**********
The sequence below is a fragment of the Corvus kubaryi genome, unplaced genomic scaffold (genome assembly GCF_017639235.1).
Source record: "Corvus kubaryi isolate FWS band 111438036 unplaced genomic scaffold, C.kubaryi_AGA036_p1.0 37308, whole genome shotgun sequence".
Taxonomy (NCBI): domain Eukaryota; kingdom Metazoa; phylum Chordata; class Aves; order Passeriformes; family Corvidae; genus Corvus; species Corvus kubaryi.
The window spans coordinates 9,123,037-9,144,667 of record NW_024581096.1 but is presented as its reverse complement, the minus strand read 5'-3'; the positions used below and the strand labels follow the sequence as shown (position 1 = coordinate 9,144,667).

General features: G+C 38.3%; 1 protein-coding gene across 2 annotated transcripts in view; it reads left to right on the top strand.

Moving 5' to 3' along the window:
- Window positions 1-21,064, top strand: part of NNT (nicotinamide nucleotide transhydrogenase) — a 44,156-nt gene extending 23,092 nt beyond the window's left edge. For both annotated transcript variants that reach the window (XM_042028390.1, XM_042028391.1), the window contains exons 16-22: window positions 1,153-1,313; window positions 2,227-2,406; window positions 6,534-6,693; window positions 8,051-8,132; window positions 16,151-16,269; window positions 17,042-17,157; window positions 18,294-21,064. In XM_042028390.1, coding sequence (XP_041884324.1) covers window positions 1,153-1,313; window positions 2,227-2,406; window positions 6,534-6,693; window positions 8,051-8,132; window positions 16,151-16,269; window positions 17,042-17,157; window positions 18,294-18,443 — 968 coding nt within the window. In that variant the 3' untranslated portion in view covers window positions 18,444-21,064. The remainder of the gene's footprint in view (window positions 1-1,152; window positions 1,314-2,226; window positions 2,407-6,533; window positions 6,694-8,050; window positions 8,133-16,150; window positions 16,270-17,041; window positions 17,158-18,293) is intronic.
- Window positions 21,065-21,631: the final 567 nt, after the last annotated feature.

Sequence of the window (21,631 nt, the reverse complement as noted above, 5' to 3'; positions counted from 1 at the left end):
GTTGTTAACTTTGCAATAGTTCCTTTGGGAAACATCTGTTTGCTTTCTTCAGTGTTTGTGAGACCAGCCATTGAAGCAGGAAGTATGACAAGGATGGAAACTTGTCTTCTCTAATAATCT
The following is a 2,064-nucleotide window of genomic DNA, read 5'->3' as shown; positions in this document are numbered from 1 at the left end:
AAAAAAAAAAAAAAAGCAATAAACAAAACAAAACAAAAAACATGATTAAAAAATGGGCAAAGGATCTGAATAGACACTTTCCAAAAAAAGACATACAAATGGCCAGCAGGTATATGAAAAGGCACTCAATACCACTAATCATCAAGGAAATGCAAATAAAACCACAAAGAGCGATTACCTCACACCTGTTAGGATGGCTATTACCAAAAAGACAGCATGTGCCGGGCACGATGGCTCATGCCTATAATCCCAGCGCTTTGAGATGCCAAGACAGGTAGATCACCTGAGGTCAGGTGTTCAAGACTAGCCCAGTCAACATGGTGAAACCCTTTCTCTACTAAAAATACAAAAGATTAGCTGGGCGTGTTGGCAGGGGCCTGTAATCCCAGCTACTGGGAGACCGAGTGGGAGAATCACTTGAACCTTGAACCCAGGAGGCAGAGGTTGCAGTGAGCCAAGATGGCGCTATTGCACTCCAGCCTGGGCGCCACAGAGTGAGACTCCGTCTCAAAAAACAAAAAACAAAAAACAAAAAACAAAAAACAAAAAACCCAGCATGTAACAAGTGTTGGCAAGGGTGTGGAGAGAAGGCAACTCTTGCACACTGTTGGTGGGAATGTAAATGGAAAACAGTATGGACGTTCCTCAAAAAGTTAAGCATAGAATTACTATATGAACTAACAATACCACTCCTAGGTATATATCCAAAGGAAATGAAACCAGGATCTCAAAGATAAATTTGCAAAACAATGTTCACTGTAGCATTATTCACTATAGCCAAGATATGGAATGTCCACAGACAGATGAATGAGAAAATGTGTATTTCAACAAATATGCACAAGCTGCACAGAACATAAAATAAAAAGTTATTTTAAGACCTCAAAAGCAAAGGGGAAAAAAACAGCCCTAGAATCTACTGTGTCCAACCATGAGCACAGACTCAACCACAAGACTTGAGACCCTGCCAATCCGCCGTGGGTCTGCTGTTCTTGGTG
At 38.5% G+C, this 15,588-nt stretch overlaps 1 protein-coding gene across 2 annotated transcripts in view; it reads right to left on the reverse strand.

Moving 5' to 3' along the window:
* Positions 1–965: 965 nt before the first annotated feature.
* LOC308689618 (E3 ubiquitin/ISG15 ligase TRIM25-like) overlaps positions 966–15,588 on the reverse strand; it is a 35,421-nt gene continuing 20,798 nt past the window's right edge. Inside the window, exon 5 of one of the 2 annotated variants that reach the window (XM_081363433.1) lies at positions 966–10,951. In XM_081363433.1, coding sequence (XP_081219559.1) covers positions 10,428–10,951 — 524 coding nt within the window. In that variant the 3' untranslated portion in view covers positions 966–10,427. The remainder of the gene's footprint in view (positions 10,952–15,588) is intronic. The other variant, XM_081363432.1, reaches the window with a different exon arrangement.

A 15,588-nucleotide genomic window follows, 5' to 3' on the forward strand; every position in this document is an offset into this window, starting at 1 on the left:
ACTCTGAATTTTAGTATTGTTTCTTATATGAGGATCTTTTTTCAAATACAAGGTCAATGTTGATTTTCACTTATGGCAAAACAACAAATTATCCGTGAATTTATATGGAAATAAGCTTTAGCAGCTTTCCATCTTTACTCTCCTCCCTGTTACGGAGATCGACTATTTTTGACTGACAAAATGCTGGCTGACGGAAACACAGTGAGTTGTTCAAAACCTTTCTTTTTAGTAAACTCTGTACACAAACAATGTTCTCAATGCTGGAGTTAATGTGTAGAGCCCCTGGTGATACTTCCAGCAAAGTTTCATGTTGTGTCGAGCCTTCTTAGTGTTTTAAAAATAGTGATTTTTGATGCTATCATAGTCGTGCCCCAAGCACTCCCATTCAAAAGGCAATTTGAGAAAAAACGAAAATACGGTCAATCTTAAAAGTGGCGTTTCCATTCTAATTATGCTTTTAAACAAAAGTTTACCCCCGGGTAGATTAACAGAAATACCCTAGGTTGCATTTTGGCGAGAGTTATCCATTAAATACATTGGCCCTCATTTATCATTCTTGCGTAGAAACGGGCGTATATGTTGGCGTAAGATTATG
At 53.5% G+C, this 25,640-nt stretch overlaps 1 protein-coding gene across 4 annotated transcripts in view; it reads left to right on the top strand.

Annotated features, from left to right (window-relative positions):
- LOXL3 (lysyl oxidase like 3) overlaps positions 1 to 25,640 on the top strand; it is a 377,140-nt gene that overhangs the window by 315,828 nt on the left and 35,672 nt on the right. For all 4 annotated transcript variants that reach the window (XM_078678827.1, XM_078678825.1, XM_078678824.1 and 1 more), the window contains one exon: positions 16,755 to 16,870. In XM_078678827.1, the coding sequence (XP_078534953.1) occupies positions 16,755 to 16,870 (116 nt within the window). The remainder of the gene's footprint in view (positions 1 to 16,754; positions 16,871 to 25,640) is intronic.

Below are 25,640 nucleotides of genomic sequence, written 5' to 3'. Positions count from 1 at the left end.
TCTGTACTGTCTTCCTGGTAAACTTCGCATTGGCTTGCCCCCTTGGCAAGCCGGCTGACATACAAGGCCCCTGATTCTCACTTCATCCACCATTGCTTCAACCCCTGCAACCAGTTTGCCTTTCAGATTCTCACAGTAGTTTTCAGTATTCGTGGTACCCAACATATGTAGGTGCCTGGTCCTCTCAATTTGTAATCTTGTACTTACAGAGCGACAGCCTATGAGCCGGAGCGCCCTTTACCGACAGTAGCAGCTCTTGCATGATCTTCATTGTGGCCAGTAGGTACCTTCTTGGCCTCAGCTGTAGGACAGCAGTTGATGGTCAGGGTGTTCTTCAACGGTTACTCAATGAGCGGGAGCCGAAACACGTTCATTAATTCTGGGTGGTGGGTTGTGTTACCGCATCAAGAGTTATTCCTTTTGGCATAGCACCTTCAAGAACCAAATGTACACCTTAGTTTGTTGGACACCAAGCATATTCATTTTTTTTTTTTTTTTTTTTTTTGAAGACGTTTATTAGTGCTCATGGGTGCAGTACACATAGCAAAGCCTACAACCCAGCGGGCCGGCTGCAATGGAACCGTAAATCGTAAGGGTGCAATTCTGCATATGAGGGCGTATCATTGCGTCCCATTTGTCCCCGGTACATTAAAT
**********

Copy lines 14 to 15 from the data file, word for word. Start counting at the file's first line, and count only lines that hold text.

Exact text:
Moving 5' to 3' along the window:
* Positions 1–965: 965 nt before the first annotated feature.